Founded on derelict land, in an area of critical multiple deprivation, (1% Virgintile SIMD 2016), Belville Biodiversity Garden has created a 500 square metre oasis of calm and wildlife, in an area where residents have little access to quality garden space. The design was inspired, influenced and built by the community on the most minimal budget, by using reclaimed and recycled materials from the local area and home grown or donated plants. The lack of budget was no bar to creativity, with huge hexagonal bug hotel sculptures using recycled wood, a stumpery, nectar bar and log piles sitting amongst swathes of bold, native wild flower planting. The artist Wayne Darnell incorporated many creative interventions within the design, such as oak leaves carved on a tree trunk seat. Volunteers to build a stunning viewpoint cairn using reclaimed stones from the site. The garden has 180 degree views across the Clyde, to Bute and the Argyll coastline. The garden design won a Greening Grey Britain Award from the RHS in 2017. The housing association, River Clyde Homes contributed initial groundwork and laid a path, but the teamwork between community groups such as TCV Green Gym group, Belville Garden Club, Greenock Scouts and volunteer staff from a local Tesco did all the rest, resulting in a garden that it attractive, creative and educational. The garden has attracted national charities such as Butterfly Conservation Trust, RHS, Scottish Wildlife Trust and TCV to the area to give advice, free talks and workshops. Many residents now walk their dogs or stroll across the site which was deliberately designed to be open to all. Primary school and nurseries visiting the site can teach lessons about biodiversity and community workers have been surveying the site with children using OPAL science tools, to find out the increase in insect and pollinator species. QR codes are planned to be installed in the garden for each native plant and element of biodiversity, so that visitors can transfer the knowledge to their own gardens. It is hoped that the garden will be taken as a template for other local communities developing other “eyesore” sites within Inverclyde. The garden is the first site within the nascent Inverclyde Pollinator Corridor, set up to provide stepping stones of habitat and forage for pollinators and increase awareness of native Scottish wildflowers and pollinators. This project is now listed as part of the implementation of the Scottish Government Pollinator Strategy.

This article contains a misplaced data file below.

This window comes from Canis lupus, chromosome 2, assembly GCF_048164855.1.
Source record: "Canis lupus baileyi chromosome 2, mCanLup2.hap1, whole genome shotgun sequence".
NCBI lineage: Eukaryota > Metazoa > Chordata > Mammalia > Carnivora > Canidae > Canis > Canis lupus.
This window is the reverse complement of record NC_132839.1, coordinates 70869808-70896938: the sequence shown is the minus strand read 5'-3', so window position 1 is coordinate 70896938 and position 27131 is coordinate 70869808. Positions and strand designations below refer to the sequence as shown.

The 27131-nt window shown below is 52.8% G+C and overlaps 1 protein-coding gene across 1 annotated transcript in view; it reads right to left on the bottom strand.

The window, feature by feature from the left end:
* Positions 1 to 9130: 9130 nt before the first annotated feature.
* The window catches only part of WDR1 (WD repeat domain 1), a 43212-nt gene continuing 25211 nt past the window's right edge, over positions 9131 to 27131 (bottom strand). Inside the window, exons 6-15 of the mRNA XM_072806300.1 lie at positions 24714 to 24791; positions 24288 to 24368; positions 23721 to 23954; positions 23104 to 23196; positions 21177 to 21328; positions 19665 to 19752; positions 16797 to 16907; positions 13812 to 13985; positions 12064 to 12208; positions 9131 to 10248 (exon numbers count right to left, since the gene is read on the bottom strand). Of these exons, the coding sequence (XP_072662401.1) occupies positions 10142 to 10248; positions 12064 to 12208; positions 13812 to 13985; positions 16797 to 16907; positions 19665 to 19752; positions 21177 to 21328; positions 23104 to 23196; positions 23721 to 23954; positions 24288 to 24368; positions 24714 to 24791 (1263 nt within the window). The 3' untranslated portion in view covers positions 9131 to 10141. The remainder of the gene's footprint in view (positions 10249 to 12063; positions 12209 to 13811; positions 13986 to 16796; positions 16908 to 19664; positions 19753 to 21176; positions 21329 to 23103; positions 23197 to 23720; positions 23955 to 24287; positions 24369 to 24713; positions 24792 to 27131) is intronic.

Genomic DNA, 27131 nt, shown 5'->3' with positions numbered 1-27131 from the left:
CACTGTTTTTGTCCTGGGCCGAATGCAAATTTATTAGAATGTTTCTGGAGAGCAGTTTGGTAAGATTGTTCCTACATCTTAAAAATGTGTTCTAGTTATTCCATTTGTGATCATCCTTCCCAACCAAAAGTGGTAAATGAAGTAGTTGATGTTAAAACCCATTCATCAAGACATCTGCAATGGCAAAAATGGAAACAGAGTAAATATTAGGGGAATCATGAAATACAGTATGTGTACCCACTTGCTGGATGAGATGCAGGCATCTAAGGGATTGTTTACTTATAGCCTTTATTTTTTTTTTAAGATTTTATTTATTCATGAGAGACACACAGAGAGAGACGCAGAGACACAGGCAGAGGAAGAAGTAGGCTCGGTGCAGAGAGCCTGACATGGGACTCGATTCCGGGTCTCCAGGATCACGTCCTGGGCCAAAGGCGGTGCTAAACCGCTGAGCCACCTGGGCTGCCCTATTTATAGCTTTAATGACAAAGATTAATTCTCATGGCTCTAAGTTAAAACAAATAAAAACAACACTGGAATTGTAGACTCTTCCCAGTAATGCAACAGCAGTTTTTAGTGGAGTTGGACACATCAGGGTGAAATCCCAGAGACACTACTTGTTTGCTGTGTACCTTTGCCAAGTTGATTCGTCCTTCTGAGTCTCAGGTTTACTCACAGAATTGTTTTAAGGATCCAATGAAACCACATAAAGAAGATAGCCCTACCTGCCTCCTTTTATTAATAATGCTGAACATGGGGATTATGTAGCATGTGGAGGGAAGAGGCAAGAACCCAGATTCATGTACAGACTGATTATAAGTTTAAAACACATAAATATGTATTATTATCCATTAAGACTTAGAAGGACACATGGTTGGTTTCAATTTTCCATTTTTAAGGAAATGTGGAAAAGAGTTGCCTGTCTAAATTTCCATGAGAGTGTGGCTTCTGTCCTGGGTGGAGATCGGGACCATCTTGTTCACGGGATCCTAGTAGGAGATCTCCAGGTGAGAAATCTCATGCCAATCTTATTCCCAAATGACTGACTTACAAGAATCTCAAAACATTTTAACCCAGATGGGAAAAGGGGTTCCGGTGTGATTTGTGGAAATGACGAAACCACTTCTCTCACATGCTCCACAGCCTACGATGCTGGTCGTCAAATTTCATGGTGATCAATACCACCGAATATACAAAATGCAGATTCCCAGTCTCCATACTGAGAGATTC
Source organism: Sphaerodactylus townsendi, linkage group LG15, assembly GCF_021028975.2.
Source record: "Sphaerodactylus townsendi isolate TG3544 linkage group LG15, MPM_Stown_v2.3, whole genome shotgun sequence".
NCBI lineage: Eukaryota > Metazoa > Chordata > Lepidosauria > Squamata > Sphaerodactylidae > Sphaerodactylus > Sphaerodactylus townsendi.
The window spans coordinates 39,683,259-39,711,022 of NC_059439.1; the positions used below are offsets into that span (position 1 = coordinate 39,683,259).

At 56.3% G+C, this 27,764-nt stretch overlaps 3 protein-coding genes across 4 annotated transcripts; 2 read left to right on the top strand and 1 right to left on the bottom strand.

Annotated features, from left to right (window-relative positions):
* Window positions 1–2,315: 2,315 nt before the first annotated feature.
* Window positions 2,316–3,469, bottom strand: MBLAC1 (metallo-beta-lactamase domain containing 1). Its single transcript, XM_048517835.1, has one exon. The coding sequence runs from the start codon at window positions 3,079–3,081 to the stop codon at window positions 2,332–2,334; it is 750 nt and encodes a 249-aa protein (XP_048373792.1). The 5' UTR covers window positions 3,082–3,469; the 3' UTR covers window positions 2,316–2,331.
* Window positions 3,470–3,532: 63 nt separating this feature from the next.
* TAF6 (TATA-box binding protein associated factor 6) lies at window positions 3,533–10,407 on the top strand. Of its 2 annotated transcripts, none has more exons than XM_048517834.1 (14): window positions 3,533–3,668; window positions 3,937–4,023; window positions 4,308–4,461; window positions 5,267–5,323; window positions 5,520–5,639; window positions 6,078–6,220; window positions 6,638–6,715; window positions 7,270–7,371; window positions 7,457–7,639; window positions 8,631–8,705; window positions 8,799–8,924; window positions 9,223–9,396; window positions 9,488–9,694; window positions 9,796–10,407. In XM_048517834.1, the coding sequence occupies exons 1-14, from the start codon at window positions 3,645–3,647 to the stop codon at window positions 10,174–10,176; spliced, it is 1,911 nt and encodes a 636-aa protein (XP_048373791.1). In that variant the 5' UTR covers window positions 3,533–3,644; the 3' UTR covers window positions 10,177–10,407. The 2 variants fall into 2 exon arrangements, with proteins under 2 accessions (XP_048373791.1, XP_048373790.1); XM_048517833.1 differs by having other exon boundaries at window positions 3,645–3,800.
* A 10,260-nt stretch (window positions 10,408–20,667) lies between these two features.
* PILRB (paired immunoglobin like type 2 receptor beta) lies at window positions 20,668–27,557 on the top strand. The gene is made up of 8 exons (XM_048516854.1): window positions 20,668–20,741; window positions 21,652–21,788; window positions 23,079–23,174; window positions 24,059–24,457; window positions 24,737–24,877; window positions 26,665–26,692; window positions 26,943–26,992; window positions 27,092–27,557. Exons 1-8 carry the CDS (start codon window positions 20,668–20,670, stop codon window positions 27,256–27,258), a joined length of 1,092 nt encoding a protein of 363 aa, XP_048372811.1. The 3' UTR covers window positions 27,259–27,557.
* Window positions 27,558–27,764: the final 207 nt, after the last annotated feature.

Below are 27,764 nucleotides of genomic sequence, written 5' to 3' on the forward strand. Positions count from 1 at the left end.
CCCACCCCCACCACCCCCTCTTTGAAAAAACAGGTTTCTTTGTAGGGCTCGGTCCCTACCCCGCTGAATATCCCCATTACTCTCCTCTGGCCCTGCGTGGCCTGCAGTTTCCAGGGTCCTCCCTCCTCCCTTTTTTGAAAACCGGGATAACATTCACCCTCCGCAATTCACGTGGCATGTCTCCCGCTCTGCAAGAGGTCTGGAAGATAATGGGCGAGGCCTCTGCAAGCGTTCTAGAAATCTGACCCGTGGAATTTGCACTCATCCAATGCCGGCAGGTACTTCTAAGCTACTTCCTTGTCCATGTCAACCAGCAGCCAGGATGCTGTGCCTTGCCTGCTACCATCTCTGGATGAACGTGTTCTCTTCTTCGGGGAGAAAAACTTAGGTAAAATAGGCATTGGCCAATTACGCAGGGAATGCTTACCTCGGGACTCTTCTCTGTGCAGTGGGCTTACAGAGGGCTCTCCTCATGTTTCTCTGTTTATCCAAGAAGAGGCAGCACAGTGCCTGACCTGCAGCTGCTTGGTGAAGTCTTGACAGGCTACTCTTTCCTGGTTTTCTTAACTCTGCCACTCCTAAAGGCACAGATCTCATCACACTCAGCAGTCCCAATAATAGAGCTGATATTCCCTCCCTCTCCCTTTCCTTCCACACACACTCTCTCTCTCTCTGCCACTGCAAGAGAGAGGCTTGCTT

Supporting StatementThe Belville Community Garden Trust has been stunned by the quality of the design and execution of the project, despite having a budget of only £5,000. For us, it shows what can be achieved by community groups working together as a tight team and some audacious creative thinking by the volunteer designer, Laura Reilly.
The community groups rallied together even more after the groundwork machinery was vandalised in consecutive nights at the start of the project and work had to be completed by hand. The design has been created to be difficult to damage or easy to replace and it is pleasing that the garden seems to have been fully embraced by all sections of the community and there have been no further such incidents.
The success of the site has led to regeneration of the area with River Clyde Homes donating a further adjacent plot of land for community food growing in 26 raised beds. Members of the community using the garden have been surveyed by community workers and have been pleased that the garden marks the history of the site (the site of six high flats) with six mounds and talked about the garden "restoring their view", a stunning view once blighted by the fly-tipping and dereliction on the site. The garden is well used already by the local community, dog walkers and has a functional educational role.
Placements with the Belville Community Garden Trust, young people with additional support needs, autism, or who have fallen out of mainstream education, are being taught valuable skills in construction and horticulture by working there. Belville Community Garden Club meet weekly and have planted and maintained the nectar bar and stumpery. It is an acknowledged gap nationally that there is a lack of good quality, well used garden space, in effect a skills gap, and this garden is a part of addressing an inter-generational need to pass on skills, knowledge and tips about using gardens properly.
We are planning launch party for the garden in the summer and are expecting over one hundred attendees.